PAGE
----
Like every traditional Unix system, Linux makes use of a system's root filesystem : it is the filesystem that is directly mounted by the kernel during the booting phase and that holds the system initialization scripts and the most essential system programs.
Other filesystems can be mounted—either by the initialization scripts or directly by the users—on directories of already mounted filesystems. Being a tree of directories, every filesystem has its own root directory. The directory on which a filesystem is mounted is called the mount point. A mounted filesystem is a child of the mounted filesystem to which the mount point directory belongs. For instance, the /proc virtual filesystem is a child of the system's root filesystem (and the system's root filesystem is the parent of /proc). The root directory of a mounted filesystem hides the content of the mount point directory of the parent filesystem, as well as the whole subtree of the parent filesystem below the mount point.[*]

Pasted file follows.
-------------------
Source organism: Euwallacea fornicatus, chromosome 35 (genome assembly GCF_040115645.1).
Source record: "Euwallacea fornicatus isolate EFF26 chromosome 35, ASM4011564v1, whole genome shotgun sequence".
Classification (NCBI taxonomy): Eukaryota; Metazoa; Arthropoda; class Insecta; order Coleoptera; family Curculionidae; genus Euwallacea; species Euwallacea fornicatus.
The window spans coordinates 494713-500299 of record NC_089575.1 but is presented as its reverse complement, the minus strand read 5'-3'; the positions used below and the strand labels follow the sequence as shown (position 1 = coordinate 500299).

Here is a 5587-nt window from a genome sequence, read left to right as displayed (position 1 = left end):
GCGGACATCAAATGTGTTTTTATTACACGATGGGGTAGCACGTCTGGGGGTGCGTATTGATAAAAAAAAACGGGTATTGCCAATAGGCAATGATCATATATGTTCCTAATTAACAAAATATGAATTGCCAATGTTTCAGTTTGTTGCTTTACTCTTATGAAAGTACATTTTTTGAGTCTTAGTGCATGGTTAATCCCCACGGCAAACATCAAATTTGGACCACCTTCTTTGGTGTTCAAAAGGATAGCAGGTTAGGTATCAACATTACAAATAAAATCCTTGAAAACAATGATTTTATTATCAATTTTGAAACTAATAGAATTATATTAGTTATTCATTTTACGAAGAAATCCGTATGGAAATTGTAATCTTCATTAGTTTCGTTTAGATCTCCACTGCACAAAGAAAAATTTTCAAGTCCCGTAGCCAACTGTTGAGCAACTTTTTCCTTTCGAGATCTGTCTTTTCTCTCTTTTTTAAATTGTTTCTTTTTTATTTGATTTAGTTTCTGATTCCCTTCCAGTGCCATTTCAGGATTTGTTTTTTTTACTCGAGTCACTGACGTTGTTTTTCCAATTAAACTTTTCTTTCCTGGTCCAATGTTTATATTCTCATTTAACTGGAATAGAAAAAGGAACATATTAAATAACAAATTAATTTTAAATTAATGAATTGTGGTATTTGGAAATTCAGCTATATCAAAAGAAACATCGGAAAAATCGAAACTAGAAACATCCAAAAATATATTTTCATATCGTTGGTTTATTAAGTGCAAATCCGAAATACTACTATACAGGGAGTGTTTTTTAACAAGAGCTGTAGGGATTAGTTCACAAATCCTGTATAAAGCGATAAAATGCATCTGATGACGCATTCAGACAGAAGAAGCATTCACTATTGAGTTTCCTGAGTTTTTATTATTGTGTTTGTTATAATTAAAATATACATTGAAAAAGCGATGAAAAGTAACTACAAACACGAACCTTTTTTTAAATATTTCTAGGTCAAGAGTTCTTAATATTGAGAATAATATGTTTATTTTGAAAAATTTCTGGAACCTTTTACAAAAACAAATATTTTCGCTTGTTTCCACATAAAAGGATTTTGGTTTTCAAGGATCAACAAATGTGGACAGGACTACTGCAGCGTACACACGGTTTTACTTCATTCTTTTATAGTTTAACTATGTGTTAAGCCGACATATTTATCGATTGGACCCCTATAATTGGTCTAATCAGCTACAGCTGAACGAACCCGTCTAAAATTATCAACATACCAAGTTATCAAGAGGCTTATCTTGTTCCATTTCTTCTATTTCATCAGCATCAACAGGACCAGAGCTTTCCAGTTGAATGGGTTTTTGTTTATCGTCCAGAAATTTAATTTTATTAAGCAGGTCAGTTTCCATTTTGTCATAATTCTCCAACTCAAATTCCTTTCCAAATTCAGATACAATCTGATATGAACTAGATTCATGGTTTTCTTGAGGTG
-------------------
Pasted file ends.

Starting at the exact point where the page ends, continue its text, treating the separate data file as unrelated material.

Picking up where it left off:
In a traditional Unix system, there is only one tree of mounted filesystems: starting from the system's root filesystem, each process can potentially access every file in a mounted filesystem by specifying the proper pathname. In this respect, Linux 2.6 is more refined: every process might have its own tree of mounted filesystems—the so-called namespace of the process.
Usually most processes share the same namespace, which is the tree of mounted filesystems that is rooted ...